Supreme Court approves strip searches for minor offenses
On Monday, the U.S. Supreme Court endorsed yet another step in the judicial March to acquiescence in the creation and maintenance of the modern U.S. police state. The opinion, while light on the law, is replete with a parade of unimaginable horrors that might occur should a court dare to second guess a jailer's decisions to strip-search everyone taken to jail - even for the most minor of offenses which could not result in jail time even after a conviction.
Failing to fully strip search those arrested for minor offenses could introduce diseases like MRSA; Parasites like lice or scabies; Drugs, weapons, and other contraband. Furthermore, according to the court, those arrested for minor offenses "can turn out to be the most devious and dangerous criminals." They might be gang members, murders or rapists. If course the jailers must identify and (one preujmes) segregate these monsters from the rest of the jail population.
The fundamental problem here is that the court while talking about possibilities, glosses over the fact that the case involves persons arrested for minor -sometimes even non-jailable offenses. People for whom there is no reasonable suspicion to believe have engaged in anything but the most minor of criminal activity. (Sadly, the Court in earlier cases has upheld the authority of police to arrest and lodge people in jail for what are in fact non-jailable offenses in the first place.) In the majority's view the institutional "needs" of the jailers to prevent what can only be characterized as the exceedingly rare example, are sufficient to override the U.S. Constitution.
As the dissent aptly points out, the Fourth Amendment requires more than a blanket acceptance of the parade of horribles relied upon by the majority. In the majority's view, the exceptions (i.e. the mass murder arrested for speeding) justify the abrogation of the Constitutional rights of everyone. The Fourth Amendment requires a more directed and particular analysis, however. It requires that all such physical searches of a person be reasonable.These are, after all, people who have not yet been convicted of any crime.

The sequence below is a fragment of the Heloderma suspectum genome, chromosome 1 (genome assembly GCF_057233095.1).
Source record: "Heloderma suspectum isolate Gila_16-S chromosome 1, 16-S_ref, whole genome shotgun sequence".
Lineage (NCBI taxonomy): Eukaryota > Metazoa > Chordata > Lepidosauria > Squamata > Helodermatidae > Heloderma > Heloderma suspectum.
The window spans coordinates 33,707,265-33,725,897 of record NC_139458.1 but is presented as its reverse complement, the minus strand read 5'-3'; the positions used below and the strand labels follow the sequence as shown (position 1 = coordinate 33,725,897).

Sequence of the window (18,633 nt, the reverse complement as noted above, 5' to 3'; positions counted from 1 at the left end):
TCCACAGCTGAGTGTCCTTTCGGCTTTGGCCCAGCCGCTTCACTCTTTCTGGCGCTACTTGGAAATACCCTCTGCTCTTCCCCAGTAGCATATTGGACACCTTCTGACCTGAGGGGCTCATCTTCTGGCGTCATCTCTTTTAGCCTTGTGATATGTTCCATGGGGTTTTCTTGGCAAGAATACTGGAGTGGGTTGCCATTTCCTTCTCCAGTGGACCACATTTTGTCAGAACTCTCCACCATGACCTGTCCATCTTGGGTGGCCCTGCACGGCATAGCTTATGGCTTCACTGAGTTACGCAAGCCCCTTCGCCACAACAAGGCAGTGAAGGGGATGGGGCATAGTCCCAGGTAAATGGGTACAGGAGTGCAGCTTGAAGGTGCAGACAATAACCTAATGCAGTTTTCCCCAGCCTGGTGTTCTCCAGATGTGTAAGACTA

This is neither an abstract or difficult concept. As Justice Breyer remarked, such a physically invasive and humiliating search of individuals who have been arrested for minor offenses not involving drugs or violence - "say a traffic offense, a regulatory offense, an essentially civil matter, or any other such misdemeanor" is constitutionally "unreasonable" unless the jail authorities have a reasonable suspicion that the particular arrestee possesses some form of contraband or poses a hazard to the other inmates or guards.
The Court's majority doesn't even call it a "strip search" but rather refers to the humiliating and degrading process of being stripped, showered with chemical delousing agents, told to squat and expose one's genitals, as a "close visual inspection." Perhaps they would feel differently if they were subject to such "close visual inspection" for failing to pay a traffic fine.
Search and seizure laws in federal and state court are undergoing rapid changes. If you have been arrested, even for a minor offense, we recommend you contact an experienced criminal defense attorney.